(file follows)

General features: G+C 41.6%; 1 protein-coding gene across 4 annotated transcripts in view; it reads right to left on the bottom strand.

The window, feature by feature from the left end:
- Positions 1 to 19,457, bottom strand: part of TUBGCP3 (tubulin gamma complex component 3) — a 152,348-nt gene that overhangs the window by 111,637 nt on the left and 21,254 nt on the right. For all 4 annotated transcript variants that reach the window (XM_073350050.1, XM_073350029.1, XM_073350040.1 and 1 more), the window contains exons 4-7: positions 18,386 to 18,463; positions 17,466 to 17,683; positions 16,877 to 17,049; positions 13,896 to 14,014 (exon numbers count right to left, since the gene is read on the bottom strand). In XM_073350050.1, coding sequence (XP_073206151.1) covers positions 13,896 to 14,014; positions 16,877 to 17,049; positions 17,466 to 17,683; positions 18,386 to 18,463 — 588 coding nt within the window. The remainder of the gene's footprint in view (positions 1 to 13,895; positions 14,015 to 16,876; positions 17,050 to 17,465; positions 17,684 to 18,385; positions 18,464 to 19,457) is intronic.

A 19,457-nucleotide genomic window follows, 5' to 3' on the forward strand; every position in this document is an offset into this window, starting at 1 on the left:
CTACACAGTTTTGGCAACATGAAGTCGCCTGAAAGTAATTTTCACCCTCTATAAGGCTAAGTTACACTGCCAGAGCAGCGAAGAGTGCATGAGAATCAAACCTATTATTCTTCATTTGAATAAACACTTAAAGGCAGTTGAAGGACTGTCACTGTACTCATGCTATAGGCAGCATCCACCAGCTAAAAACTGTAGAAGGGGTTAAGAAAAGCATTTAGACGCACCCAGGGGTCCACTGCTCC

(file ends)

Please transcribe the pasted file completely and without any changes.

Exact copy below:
General features: G+C 41.6%; 1 protein-coding gene across 4 annotated transcripts in view; it reads right to left on the bottom strand.

The window, feature by feature from the left end:
- Positions 1 to 19,457, bottom strand: part of TUBGCP3 (tubulin gamma complex component 3) — a 152,348-nt gene that overhangs the window by 111,637 nt on the left and 21,254 nt on the right. For all 4 annotated transcript variants that reach the window (XM_073350050.1, XM_073350029.1, XM_073350040.1 and 1 more), the window contains exons 4-7: positions 18,386 to 18,463; positions 17,466 to 17,683; positions 16,877 to 17,049; positions 13,896 to 14,014 (exon numbers count right to left, since the gene is read on the bottom strand). In XM_073350050.1, coding sequence (XP_073206151.1) covers positions 13,896 to 14,014; positions 16,877 to 17,049; positions 17,466 to 17,683; positions 18,386 to 18,463 — 588 coding nt within the window. The remainder of the gene's footprint in view (positions 1 to 13,895; positions 14,015 to 16,876; positions 17,050 to 17,465; positions 17,684 to 18,385; positions 18,464 to 19,457) is intronic.

A 19,457-nucleotide genomic window follows, 5' to 3' on the forward strand; every position in this document is an offset into this window, starting at 1 on the left:
CTACACAGTTTTGGCAACATGAAGTCGCCTGAAAGTAATTTTCACCCTCTATAAGGCTAAGTTACACTGCCAGAGCAGCGAAGAGTGCATGAGAATCAAACCTATTATTCTTCATTTGAATAAACACTTAAAGGCAGTTGAAGGACTGTCACTGTACTCATGCTATAGGCAGCATCCACCAGCTAAAAACTGTAGAAGGGGTTAAGAAAAGCATTTAGACGCACCCAGGGGTCCACTGCTCC